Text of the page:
The iSketches are drawn on location using an iPhone application called Brushes. No photo references, no tablets, no brushes to wash: just my finger on the tiny touch screen. Don't even need a proper light: the drawing itself glows in a dark corner. At $4.99, Brushes is a very democratic tool (provided you have an iPhone, sure) and I suspect it'll be to drawing what email was for letter writing. Something is lost, something is gained. I only got an iPhone in February 2009, so all of this is still very new. It all started when I realized I could draw while night-riding in a car. Soon I found myself sketching NY spots that are part of my life. I've lived in the USA for 20 years and I'm still looking at its urban landscape as if I was discovering it for the first time.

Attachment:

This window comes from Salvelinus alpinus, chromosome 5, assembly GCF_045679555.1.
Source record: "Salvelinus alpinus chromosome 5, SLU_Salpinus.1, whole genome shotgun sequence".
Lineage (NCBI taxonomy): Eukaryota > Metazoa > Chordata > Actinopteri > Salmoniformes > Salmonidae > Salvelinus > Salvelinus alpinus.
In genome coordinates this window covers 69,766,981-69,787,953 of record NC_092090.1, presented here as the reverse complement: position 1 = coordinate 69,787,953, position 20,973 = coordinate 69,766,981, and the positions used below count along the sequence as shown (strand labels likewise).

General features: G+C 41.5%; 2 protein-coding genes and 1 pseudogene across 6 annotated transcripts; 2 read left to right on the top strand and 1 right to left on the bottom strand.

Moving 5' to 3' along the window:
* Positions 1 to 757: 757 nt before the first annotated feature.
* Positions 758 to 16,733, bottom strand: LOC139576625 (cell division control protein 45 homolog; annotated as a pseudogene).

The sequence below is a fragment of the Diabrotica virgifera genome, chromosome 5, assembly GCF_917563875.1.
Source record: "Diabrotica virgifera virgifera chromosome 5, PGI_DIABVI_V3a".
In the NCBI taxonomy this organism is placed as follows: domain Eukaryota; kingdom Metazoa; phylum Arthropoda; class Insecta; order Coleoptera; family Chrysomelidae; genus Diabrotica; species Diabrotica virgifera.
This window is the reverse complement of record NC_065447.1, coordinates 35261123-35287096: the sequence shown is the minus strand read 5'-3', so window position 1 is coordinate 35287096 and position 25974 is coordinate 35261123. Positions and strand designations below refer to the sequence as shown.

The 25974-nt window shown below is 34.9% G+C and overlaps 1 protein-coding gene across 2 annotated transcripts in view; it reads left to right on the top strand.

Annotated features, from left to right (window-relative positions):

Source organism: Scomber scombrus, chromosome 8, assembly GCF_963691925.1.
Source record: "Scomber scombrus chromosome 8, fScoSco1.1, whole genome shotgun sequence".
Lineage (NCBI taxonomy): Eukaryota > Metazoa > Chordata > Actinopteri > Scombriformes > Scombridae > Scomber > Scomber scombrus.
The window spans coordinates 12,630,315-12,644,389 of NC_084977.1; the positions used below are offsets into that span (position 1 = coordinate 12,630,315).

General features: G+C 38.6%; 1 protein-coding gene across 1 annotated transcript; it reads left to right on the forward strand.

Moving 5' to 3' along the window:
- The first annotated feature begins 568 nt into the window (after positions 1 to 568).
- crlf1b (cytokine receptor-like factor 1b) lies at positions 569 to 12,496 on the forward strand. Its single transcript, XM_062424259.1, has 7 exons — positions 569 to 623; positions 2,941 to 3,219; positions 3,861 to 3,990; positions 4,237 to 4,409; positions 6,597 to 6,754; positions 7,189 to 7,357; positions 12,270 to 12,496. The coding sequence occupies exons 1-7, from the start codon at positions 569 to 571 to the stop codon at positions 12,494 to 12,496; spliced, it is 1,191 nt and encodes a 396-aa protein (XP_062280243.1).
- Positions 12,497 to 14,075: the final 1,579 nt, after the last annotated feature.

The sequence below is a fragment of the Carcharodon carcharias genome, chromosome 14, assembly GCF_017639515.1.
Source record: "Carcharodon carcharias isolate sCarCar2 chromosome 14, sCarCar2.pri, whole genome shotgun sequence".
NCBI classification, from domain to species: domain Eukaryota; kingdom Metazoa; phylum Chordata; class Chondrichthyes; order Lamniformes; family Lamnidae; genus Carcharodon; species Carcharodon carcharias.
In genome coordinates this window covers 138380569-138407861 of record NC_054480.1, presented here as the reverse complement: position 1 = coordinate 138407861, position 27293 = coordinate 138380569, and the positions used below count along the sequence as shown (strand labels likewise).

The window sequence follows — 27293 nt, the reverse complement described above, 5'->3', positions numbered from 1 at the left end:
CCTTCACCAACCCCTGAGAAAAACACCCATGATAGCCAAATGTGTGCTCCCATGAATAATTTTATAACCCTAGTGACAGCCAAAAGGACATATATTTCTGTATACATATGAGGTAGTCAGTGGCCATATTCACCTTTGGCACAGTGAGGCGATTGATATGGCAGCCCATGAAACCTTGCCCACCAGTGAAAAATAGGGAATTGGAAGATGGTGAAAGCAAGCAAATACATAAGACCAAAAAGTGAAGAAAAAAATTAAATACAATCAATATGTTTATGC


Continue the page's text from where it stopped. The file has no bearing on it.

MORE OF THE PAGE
Jorge Colombo has worked as a designer, as a photographer and as an illustrator for 30 years. He's best known, however, for the finger paintings he started doing on an iPhone in 2009. Four 20x200 editions released in April 2009 led to his first cover for The New Yorker, highlighted by the media everywhere as the first magazine cover ever created on a smartphone. He currently paints almost exclusively on touch screens (iPhone or iPad), and his images continue appearing in The New Yorker and many other publications. His collection of one hundred NYC views, New York: Finger Paintings by Jorge Colombo, featuring essays by Jen Bekman and Christoph Niemann, was published in 2011 by Chronicle Books, in collaboration with 20x200. Colombo was born in 1963 in Lisbon, Portugal, and moved to the USA in 1989. He lived in Chicago, in San Francisco and has been living in New York City since 1998 with his wife, artist Amy Yoes.